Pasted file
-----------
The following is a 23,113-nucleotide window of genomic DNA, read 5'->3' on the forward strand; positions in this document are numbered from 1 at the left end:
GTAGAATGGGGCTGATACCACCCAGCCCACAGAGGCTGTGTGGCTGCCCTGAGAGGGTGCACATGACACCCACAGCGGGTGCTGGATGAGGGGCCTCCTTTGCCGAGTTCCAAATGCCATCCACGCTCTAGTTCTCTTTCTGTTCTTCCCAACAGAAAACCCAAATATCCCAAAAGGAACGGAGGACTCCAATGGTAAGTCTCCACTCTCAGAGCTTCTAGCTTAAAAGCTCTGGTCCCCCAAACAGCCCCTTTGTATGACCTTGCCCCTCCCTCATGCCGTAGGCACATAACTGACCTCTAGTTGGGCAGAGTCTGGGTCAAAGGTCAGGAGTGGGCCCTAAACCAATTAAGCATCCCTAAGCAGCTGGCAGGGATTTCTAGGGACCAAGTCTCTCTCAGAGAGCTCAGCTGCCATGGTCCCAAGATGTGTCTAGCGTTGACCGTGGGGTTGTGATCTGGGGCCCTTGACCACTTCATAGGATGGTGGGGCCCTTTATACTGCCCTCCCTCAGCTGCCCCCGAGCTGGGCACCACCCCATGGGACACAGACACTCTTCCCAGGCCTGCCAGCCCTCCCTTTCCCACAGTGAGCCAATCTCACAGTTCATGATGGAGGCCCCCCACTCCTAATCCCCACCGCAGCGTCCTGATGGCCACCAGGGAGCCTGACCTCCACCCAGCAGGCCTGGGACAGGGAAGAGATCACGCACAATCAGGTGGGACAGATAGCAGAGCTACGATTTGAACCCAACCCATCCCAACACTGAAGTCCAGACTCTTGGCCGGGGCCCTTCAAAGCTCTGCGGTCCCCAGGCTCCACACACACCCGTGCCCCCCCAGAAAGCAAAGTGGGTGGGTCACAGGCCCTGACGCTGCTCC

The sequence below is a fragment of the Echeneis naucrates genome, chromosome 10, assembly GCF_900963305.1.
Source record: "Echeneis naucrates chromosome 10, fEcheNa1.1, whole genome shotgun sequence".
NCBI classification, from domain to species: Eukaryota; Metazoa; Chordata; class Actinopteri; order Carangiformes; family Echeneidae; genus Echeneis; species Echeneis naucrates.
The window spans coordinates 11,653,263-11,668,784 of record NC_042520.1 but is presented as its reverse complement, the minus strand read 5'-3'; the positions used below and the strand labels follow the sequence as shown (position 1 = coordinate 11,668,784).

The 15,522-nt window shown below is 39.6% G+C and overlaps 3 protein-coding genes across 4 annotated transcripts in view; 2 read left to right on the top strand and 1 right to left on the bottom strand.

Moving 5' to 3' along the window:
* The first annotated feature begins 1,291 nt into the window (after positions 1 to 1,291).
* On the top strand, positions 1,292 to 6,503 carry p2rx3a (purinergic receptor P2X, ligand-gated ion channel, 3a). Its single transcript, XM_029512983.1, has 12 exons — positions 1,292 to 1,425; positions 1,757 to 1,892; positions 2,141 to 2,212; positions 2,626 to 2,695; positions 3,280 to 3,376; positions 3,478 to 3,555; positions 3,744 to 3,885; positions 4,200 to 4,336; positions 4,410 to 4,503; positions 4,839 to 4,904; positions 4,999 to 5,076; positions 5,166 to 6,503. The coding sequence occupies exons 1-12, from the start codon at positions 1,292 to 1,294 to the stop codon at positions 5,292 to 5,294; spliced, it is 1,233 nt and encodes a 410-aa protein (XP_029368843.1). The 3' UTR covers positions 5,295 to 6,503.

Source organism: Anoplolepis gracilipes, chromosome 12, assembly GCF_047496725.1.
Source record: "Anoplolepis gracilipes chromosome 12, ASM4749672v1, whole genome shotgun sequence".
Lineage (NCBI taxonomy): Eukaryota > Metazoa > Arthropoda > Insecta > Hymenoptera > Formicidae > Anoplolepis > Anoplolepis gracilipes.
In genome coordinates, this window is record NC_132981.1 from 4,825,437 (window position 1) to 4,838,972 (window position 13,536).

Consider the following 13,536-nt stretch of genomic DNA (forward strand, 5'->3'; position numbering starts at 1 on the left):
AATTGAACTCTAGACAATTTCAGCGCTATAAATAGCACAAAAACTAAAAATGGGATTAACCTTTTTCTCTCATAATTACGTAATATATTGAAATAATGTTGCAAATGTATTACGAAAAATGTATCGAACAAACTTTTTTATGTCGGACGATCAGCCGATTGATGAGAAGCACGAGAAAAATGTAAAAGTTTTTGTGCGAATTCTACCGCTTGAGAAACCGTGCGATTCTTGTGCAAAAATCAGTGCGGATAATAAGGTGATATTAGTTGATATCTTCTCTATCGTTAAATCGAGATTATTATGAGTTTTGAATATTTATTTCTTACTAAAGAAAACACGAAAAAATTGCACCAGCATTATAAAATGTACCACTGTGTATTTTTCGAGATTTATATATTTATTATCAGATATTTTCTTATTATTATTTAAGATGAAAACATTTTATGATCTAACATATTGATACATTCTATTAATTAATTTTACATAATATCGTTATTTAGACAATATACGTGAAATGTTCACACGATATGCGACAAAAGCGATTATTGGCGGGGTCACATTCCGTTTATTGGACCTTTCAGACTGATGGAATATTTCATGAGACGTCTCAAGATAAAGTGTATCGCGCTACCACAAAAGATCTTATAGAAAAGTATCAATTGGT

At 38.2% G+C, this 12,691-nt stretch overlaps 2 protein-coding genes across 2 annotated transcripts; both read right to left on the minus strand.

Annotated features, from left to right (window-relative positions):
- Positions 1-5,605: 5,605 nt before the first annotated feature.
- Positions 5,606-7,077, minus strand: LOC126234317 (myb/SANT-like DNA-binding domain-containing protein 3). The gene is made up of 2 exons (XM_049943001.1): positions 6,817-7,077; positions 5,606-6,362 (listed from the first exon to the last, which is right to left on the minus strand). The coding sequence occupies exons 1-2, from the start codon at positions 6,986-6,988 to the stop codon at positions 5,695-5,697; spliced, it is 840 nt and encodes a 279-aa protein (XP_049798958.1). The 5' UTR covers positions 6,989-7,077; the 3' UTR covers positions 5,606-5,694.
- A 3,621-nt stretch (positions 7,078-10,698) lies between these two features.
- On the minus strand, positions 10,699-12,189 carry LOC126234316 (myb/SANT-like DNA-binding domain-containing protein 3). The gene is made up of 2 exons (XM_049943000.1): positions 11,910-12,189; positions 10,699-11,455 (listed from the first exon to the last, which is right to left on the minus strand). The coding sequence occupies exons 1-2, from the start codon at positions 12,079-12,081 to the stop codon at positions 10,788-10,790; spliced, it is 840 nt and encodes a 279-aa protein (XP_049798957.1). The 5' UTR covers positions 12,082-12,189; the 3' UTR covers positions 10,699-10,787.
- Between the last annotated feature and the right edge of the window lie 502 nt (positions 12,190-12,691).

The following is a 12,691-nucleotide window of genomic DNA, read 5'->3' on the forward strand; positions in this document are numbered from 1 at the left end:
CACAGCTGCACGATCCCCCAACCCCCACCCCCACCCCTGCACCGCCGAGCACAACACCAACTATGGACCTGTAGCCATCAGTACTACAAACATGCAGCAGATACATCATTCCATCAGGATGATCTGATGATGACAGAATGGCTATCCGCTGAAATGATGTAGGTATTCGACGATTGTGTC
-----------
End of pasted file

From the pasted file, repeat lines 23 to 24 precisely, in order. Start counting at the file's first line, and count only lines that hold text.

- Between the last annotated feature and the right edge of the window lie 502 nt (positions 12,190-12,691).

The following is a 12,691-nucleotide window of genomic DNA, read 5'->3' on the forward strand; positions in this document are numbered from 1 at the left end: